Since the announcement of our Environmental Justice Initiative in 2020, we published a landmark report on equity and justice in carbon removal and have been working closely with EJ advocates and our advisory council to chart our next steps. Through this discovery process, we had conversations with local environmental justice organizations about barriers to engaging with climate policy, including carbon removal. Many of the communities these organizations represent are feeling the effects of climate change today, and to a greater degree than others. But funding for these organizations, particularly when they are BIPOC led, is severely lacking.

A study by InDEEP found that in the five year period from 2014 through 2018, a total of $3.7 billion was awarded in the environmental and conservation field, with $3.2 billion going to white-led organizations and $498 million going to BIPOC-led organizations. Inequitable funding opportunities create significant hurdles for EJ organizations working to engage in policy discussions and achieve their justice goals. EJ groups are trusted actors and primary sources of information within the communities they protect and represent. If climate policy is to be developed and implemented responsibly, communities need to have appropriate resources and information to be able to engage in the decision-making processes of nearby carbon removal and other climate-related projects. All climate projects need authentic community buy-in to not only break ground but be successful.

Today, Carbon180 is announcing our regranting effort to support local EJ organizations looking to build their knowledge on and capacity to explore carbon removal so that they are equipped to decide if and how carbon removal is developed in their communities.

Carbon180’s regranting effort

To support EJ organizations in learning about carbon removal and defining equitable and just CDR, Carbon180 is making two-year grants to a selection of organizations in support of their general operations and carbon removal work, including internal knowledge building, community engagement, and policy development.

Our goal is to give these organizations the opportunity to create their own informed opinions regarding carbon removal in order to determine whether it is aligned with their mission and vision. We’re also hopeful that this will support EJ advocates in learning about carbon removal in order to meaningfully contribute to policy and shape the future of CDR in line with their priorities. To fully integrate EJ considerations into climate policy, organizations need to have access to funding that supports their holistic operations and allows for an intersectional approach to their work.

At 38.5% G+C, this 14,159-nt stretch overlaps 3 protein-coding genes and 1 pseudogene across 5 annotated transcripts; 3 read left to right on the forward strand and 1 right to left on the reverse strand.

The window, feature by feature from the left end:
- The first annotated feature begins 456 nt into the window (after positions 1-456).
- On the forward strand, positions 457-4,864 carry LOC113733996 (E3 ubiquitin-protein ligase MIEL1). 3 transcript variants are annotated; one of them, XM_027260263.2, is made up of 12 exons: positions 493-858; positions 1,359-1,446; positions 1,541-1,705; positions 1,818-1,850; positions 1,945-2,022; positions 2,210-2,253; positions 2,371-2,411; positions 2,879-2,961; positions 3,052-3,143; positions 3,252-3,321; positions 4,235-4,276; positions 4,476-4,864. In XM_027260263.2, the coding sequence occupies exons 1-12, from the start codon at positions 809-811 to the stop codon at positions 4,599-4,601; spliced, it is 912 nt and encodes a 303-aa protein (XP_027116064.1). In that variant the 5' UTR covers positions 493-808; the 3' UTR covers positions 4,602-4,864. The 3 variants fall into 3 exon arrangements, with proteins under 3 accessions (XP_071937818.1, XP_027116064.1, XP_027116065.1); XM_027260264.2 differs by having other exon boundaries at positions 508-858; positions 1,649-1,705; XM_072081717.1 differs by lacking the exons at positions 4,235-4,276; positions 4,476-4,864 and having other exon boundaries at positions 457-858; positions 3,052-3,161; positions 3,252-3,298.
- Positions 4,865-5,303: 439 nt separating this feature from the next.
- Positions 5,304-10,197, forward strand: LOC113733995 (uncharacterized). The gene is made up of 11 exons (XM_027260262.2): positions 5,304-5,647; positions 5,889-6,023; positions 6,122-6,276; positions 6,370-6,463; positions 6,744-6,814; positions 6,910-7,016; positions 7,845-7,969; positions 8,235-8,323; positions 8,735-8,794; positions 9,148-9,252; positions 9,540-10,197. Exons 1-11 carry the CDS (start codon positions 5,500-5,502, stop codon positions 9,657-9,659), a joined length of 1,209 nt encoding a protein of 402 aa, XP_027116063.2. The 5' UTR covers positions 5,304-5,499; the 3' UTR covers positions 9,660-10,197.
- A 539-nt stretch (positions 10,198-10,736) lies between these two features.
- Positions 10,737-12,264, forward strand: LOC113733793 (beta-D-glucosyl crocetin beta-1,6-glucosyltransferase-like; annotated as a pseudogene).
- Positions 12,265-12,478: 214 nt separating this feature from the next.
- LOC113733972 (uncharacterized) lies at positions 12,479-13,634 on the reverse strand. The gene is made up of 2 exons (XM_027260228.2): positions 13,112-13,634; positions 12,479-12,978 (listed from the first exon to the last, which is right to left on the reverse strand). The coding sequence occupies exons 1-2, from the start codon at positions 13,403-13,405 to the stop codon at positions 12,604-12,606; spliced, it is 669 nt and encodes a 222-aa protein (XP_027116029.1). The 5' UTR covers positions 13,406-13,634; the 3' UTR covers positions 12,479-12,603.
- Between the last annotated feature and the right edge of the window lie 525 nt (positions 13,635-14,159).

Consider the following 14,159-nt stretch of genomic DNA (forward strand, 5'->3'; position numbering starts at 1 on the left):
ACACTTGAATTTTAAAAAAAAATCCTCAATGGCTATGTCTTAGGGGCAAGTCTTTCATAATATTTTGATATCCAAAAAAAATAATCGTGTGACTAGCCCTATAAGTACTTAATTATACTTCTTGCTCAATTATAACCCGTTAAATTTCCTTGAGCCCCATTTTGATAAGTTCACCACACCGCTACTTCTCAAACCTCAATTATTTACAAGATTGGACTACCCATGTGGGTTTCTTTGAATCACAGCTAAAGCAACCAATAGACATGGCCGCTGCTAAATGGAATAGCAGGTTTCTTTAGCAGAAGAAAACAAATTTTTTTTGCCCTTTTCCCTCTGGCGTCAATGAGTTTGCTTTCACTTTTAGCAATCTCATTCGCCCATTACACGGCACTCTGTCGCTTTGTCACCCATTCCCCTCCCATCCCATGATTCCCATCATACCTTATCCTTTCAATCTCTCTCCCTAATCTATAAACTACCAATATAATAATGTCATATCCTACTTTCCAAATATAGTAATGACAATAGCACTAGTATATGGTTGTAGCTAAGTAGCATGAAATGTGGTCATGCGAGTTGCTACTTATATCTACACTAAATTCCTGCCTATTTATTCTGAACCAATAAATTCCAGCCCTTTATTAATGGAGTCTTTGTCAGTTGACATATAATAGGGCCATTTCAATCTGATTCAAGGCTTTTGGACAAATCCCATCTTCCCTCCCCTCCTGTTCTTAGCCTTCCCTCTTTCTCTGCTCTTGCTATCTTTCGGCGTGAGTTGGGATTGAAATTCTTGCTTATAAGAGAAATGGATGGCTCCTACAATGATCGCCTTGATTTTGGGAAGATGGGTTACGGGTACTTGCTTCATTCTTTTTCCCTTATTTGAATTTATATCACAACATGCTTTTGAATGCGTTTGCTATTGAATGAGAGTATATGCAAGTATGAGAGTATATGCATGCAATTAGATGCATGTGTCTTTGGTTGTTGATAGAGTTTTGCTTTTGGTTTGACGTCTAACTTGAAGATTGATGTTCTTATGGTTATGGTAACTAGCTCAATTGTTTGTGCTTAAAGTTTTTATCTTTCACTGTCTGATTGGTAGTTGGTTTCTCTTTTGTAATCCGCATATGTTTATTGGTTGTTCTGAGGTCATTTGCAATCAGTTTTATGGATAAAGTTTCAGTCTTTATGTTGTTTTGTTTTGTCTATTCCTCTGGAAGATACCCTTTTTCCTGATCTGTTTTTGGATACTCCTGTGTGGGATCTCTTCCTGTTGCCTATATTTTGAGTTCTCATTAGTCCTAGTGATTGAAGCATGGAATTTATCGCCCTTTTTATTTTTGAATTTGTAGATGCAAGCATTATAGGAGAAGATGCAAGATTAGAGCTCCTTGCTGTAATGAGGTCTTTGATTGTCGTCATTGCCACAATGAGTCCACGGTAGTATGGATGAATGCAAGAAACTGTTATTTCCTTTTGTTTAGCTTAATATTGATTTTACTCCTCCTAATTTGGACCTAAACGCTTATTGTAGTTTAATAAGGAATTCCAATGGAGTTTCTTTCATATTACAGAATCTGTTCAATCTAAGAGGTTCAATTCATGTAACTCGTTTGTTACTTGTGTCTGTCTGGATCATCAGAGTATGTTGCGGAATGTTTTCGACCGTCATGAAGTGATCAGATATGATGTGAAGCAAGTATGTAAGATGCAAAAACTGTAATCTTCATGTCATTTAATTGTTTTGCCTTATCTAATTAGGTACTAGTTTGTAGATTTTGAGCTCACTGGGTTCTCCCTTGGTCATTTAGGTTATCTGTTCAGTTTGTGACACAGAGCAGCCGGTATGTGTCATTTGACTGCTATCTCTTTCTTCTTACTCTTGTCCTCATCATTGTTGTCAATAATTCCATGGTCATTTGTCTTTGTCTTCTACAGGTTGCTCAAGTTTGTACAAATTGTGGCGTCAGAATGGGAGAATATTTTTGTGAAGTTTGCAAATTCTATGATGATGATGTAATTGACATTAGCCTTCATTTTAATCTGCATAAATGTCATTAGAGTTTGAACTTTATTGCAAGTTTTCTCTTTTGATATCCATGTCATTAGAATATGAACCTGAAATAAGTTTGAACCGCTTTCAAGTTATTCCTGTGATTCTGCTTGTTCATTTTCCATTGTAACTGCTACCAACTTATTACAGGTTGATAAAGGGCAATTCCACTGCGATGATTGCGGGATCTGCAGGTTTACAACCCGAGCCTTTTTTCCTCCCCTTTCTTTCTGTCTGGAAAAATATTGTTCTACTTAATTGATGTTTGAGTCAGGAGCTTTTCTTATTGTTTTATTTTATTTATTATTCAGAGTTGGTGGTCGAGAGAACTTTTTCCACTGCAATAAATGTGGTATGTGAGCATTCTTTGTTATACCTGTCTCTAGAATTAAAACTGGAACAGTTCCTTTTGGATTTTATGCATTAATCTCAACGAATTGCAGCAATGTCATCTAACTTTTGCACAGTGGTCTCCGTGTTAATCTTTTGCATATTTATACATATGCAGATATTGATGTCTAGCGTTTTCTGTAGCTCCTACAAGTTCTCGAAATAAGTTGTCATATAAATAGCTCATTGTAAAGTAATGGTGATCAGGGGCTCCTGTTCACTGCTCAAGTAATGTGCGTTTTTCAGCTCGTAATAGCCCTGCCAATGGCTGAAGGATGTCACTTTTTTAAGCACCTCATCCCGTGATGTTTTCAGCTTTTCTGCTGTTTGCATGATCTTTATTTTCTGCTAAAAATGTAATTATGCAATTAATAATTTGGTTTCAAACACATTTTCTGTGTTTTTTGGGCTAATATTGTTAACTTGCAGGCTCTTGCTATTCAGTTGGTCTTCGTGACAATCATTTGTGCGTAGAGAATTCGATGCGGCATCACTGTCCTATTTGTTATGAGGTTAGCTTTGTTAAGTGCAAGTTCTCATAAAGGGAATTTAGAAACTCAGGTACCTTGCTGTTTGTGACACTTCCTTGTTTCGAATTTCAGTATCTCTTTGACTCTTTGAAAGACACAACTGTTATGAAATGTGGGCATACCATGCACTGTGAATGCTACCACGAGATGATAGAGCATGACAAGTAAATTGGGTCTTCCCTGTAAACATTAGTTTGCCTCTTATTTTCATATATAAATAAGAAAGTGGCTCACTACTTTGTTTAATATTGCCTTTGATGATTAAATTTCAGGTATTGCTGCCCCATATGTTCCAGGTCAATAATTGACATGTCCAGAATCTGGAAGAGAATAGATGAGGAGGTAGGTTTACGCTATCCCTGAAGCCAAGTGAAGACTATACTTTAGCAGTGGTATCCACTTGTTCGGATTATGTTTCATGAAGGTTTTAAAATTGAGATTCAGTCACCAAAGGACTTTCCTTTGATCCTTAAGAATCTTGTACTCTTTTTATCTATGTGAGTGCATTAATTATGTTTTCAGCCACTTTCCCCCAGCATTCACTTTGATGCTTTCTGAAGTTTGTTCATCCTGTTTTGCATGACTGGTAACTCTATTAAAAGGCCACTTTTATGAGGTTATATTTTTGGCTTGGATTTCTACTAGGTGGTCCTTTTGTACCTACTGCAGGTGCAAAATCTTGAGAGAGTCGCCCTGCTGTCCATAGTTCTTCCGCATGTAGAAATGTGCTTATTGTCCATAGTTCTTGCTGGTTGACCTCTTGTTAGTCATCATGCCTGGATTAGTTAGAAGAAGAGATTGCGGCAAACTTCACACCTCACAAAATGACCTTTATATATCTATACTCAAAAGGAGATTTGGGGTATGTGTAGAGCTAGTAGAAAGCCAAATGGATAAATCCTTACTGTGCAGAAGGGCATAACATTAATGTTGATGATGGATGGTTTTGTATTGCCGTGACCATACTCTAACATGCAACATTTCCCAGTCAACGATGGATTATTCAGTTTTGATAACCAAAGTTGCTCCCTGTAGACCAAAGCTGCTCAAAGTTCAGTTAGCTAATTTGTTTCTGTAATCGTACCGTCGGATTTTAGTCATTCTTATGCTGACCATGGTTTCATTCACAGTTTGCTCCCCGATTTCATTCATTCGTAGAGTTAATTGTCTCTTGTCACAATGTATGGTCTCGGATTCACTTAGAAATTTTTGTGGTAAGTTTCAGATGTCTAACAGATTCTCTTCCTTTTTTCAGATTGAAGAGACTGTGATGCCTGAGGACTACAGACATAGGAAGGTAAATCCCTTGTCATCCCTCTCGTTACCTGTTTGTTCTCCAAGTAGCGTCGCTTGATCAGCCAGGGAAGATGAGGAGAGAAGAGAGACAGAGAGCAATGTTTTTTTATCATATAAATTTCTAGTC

A number of best practices for funding EJ organizations were illuminated throughout our conversations over the last year, and we integrated these into our grantmaking process.

  • General operations spending: Offer funding for organizational operations — project-specific funding can be restrictive when considering the intersectional theory of change of many EJ organizations.
  • Streamlined administrative requirements: Ease the administrative burden associated with traditional grantmaking by requiring streamlined updates and reporting requirements.
  • Long-term grants: Offer grants longer than one year to allow organizations to ramp up work and set themselves up for success.
  • Don’t influence outcomes: Avoid predetermined expectations of funding outcomes other than genuine engagement and effort to explore the topics at hand.
  • Additional support: Identify other ways to support grantees outside of funding by offering cross-learning opportunities and direct connections to your funder network.

It starts with funding

Funding is crucial for not just bringing advocates to the table but supporting them in leading the conversation. Those feeling the impacts of climate change today need the opportunity to determine which solutions are pursued. With proper funding, EJ organizations can be equipped with the necessary knowledge and resources for these conversations. They can facilitate community participation in policymaking processes and represent the realities of intersecting injustices. Though this work starts with funding, building an equitable and just carbon-removing future will require finding many ways to reroute power back to communities.

It’s going to take a field-wide effort to ensure community-centered funding, and we’re excited to continue sharing our learnings from this process over the next two years. For more on our approach to EJ and carbon removal, read Removing Forward: Centering Equity and Justice in a Carbon-Removing Future.

Edited by Emily Reich. Cover image by Brandon Jacoby.